Printer Friendly

Application of glucose syrups and derivatives in confectionery.

Application of Glucose Syrups and Derivatives in Confectionery

Our confectionary market is one in which ingredients must be employed to enhance eye appeal, texture and taste, and to facilitate manufacture. The last decade has seen the starch and glucose syrup industry respond to the specific requirements of confectionery customers and consumers by developing a vast range of sweeteners.

Glucose syrups are a vital ingredient in confectionery as they are used to control crystallisation, rheology, hygroscopicity, colour development, sweetness and much more.

Cerestar UK's extensive range of specially formulated glucose syrups offers a broad spectrum of sweetness, viscosity and other functional properties. Their ability to inhibit crystallisation helps to ensure an attractive appearance and long shelf-life for confectionery products.

Sherbets and fondants are made more attractive by the cooling sensation imparted by dextrose - a product that can also be used to improve colour, flavour and consistency of caramels and fudges.

Either native or modified starches can be used to achieve just the right degree of clarity and chewiness in gums. They are equally useful as moulding powders and as ingredients for paste goods.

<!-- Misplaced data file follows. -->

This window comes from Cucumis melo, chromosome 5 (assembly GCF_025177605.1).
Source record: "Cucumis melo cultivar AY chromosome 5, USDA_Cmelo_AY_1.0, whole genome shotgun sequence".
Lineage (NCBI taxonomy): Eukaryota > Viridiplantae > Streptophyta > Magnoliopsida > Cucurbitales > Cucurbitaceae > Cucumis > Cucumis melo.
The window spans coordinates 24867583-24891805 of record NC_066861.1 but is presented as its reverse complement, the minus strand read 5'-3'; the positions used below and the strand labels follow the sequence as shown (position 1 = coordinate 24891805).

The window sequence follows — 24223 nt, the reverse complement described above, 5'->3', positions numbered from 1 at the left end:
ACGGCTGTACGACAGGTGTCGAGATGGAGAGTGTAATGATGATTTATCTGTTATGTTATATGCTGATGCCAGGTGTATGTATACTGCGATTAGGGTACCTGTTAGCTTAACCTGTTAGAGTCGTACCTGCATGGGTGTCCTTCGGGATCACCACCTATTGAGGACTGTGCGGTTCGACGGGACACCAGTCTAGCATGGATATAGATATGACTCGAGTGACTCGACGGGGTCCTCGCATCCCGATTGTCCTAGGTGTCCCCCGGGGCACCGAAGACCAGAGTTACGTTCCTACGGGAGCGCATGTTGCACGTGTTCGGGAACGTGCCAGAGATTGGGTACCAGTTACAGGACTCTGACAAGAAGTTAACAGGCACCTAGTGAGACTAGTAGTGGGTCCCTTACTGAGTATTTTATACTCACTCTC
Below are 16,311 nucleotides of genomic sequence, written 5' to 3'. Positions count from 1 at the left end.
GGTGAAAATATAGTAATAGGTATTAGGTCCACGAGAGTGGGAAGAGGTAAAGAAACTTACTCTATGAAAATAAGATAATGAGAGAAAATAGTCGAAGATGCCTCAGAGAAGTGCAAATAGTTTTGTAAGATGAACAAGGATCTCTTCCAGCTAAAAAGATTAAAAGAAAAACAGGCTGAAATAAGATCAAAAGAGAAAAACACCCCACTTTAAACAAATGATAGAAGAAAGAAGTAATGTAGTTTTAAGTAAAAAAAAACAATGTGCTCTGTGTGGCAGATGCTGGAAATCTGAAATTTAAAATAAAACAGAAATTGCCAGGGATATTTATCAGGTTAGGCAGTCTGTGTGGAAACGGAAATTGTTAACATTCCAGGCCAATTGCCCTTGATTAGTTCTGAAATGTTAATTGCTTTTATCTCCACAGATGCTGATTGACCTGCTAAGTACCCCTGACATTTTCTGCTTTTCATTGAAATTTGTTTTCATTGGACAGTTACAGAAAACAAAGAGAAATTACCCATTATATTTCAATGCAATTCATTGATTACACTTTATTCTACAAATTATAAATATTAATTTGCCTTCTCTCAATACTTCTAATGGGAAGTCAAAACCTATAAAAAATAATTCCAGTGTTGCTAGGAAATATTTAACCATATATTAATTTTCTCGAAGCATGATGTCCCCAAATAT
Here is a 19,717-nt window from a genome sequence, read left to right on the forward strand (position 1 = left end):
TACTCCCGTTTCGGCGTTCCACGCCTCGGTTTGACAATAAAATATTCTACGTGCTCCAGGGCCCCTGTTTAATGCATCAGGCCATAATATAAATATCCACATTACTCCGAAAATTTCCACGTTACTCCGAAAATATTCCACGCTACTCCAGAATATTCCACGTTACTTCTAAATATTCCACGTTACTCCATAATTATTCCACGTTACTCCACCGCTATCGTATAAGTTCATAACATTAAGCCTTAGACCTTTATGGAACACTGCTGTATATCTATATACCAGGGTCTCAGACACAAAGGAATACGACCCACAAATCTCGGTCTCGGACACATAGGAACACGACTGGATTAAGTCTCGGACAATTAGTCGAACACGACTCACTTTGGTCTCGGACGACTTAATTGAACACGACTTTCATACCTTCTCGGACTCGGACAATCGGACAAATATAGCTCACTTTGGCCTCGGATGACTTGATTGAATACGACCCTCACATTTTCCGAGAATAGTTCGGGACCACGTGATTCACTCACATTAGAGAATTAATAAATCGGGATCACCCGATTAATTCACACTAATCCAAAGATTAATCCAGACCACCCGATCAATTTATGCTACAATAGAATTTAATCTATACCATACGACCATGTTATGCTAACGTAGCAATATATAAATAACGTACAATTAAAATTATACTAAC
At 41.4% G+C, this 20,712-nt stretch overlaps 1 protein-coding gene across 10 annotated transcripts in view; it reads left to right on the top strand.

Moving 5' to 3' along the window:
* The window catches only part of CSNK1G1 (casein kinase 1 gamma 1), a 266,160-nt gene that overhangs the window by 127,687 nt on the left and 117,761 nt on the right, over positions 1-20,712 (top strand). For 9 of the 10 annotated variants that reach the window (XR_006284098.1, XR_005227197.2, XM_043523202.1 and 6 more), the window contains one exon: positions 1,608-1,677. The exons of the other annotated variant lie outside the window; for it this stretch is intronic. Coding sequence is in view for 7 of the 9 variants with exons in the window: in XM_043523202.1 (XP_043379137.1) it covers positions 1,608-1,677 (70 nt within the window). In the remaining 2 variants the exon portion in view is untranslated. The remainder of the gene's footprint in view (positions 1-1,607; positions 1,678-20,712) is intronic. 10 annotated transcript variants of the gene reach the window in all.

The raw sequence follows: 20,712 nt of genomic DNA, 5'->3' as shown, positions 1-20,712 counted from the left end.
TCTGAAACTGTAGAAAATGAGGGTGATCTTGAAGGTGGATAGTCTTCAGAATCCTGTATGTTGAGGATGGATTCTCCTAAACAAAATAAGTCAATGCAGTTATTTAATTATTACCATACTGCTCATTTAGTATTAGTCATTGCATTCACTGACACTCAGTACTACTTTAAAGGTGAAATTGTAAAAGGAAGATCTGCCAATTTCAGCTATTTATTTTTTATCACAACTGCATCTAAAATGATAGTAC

Cerestar has a full range of water-soluble spray dried maltodextrins and |finetuned' glucose syrups, which they market under the brand name C*PUR. Responding to the varied demands of modern industry, they offer a broad spectrum of sweetness, viscosity and other functional properties. C*PUR spray dried products are not really sweet compared with sucrose but their sweetness becomes more intense with increasing concentration of lower molecular weight saccharides.

In chewy sweets, for instance, at a concentration of between 3 and 5 percent, C*PUR spray dried maltodextrins may be used to enhance the chewy character of these confections; incorporation at a level of 10 percent can reduce the strong sweetness of some formulations; and in the manufacture of tablets by the direct compression of dextrose, the inclusion of up to 5 percent will improve binding and hardness, thus facilitating compressibility. Dextrose, in combination with sucrose, is particularly useful in achieving flexibility in the sweetness balance.

In an arbitrary scale of sweetness, sucrose is given a value of 100 and dextrose is rated between 75 and 90, depending on acidity, flavour and presence of other sugars and total concentration. A dextrose fondant is a novel concept in which the product is formulated to contain not more than 20 percent sucrose. The resulting fondant has an ultra smooth texture and a pronounced mouth-cooling effect when eaten.

Widely used in confectionery, particularly high-boiled sweets, is 42 DE Acid Glucose, which inhibits sugar crystallisation (graining) and modifies texture and bite. It also decreases moisture uptake and is less sweet than sugar, so the total sweetness is reduced.